If the start of the ' A lifetime of lost playlists' series was made popular by Metafilter, the final part was made popular by Swells over on The Guardian music blog. He described list-making fans like me as "the antithesis of rock'n'roll", and promptly sent thousands of Guardianistas over to point-and-laugh at me in the style on Nelson Muntz.
Google also joined in the fun. At one point the adverts they placed next to some of the articles in the series were things like "Do you need help with your autistic children?"
I'd been re-watching the early series of Buffy The Vampire Slayer, and came across the episode "I, Robot...You, Jane". In this, a demon invades the Internet - 1997 style.
My article looks at all of the computer and technology in the episode. It determines whether Sunnydale High was a Mac or Windows school, what kind of UI demon possessed computer software has, and illustrates how techno-pagans build 'circles of protection' using chat room software alone...
To be honest, I actually regard this as genuinely the number #1 article this year. The top two are there by virtue of being inadvertently ranked highly by Google for very emotive topical keywords. They got more traffic, but most of the people who read the top two articles bounced straight away or didn't get the information they were looking at. From the stats, I can see that the 6,500 people who read this post were nearly all Buffy fans, and nearly all read it to the end.
This was posted on November 17th, and I actually compiled these most popular stats on December 16th, assuming they would be pretty much accurate for the whole year. I mean, there might have been an unexpected late rush to view my post about the magnetic telegraph expo in Japan in the 1800s, but I doubt it. Such has been the interest in the 'baby P' case in the UK, and the power of Google, that it has taken just a month for this post to become the second most viewed article I wrote this year.
The piece itself was intended as commentary on the media reaction to the case, but instead, thanks to ranking highly for phrases like 'baby p killers', 'baby p identity', and 'baby p's mum', I got a lot of visitors wanting to know the names of the guilty.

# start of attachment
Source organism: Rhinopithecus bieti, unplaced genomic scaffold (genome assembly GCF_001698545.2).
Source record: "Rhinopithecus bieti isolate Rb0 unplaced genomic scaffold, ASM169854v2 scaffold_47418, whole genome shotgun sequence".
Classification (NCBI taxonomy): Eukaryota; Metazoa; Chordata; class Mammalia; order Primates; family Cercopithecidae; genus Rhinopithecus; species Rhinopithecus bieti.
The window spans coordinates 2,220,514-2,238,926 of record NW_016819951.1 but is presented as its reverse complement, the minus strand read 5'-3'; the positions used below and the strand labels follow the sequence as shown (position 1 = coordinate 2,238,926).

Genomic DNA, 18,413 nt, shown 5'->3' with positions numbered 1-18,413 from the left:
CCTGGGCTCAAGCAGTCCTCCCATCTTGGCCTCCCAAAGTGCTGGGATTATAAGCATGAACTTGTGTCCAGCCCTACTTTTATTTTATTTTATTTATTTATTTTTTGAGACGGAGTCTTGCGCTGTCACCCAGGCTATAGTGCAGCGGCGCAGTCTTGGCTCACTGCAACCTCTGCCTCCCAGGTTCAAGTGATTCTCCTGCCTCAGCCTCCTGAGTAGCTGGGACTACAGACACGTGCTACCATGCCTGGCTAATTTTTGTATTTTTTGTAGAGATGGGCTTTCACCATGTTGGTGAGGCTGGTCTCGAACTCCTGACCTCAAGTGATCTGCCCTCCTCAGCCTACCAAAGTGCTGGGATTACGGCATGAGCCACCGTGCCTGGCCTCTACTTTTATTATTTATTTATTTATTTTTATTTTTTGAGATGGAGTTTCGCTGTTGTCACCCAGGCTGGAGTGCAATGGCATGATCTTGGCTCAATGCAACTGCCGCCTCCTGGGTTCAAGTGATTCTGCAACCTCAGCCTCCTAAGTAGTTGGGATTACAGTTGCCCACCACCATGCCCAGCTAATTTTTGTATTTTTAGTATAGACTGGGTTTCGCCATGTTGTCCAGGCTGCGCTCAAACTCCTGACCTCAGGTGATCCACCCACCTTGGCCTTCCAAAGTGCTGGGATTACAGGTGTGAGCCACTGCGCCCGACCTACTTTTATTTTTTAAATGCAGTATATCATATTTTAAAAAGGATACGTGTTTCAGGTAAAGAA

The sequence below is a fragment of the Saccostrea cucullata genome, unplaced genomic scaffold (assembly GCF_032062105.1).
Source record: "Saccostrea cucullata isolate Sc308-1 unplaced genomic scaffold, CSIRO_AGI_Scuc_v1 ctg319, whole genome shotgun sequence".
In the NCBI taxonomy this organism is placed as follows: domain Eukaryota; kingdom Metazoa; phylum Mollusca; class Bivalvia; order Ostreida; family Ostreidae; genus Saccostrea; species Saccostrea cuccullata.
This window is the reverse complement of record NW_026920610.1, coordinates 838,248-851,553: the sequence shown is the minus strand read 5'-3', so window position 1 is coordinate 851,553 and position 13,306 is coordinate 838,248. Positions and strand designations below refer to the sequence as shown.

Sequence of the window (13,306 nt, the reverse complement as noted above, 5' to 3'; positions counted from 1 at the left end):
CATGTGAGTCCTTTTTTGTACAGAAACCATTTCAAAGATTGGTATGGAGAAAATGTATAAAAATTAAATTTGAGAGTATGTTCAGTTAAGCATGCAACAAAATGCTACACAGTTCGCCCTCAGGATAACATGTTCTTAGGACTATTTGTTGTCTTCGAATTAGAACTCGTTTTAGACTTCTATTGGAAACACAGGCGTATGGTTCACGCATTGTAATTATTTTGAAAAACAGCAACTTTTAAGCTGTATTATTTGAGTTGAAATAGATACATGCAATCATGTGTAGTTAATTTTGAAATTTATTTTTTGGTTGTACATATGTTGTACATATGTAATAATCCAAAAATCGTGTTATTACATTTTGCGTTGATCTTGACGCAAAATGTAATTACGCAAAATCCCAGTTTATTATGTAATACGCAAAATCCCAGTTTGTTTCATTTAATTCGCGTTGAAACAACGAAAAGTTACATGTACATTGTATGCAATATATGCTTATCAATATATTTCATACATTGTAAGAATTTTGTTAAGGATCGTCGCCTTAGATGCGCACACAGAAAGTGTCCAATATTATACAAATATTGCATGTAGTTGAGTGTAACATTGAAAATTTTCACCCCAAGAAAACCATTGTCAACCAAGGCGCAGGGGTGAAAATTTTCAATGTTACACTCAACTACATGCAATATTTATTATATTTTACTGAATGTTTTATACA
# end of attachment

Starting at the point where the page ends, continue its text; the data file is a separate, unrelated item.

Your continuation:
I received death threats aimed at them via my comment system.
I received countless comments naming the individuals involved or explaining how to find out their names.
The post has been given a couple of 'thumbs up' on StumbleUpon which has driven more traffic.
And I even received one phone call on my mobile from someone so angry about the whole thing that they wanted to shout at someone, and, after a quick trawl of the internet, chose me.
This is actually a rather disappointing thing to have at number one. Basically, when I was visiting Macau earlier in the year, I did a series of posts about the visit. They included what I thought was some really interesting stuff about the Hong Kong TV archive, multi-lingual wayfinding and signage and David Beckham. It also saw my first foray into online video production, with "packages" devoted to information design on the transport system and visiting the Hong Kong EA Games Centre.
However, it turns out that getting a good Google ranking for a phrase like 'Edison Chen sex photo' was the main draw of the year.
It was a big media scandal at the time I was visiting, and touched upon issues of privacy and web censorship. People in mainland China were going to prison for possessing or trying to trade the images.
My post tapped into that wave of searches, and the traffic flowed.
And it doesn't even tell you how to view the photos....
Tomorrow I'll be looking at some of the currybetdotnet posts from yesteryear which have remained popular.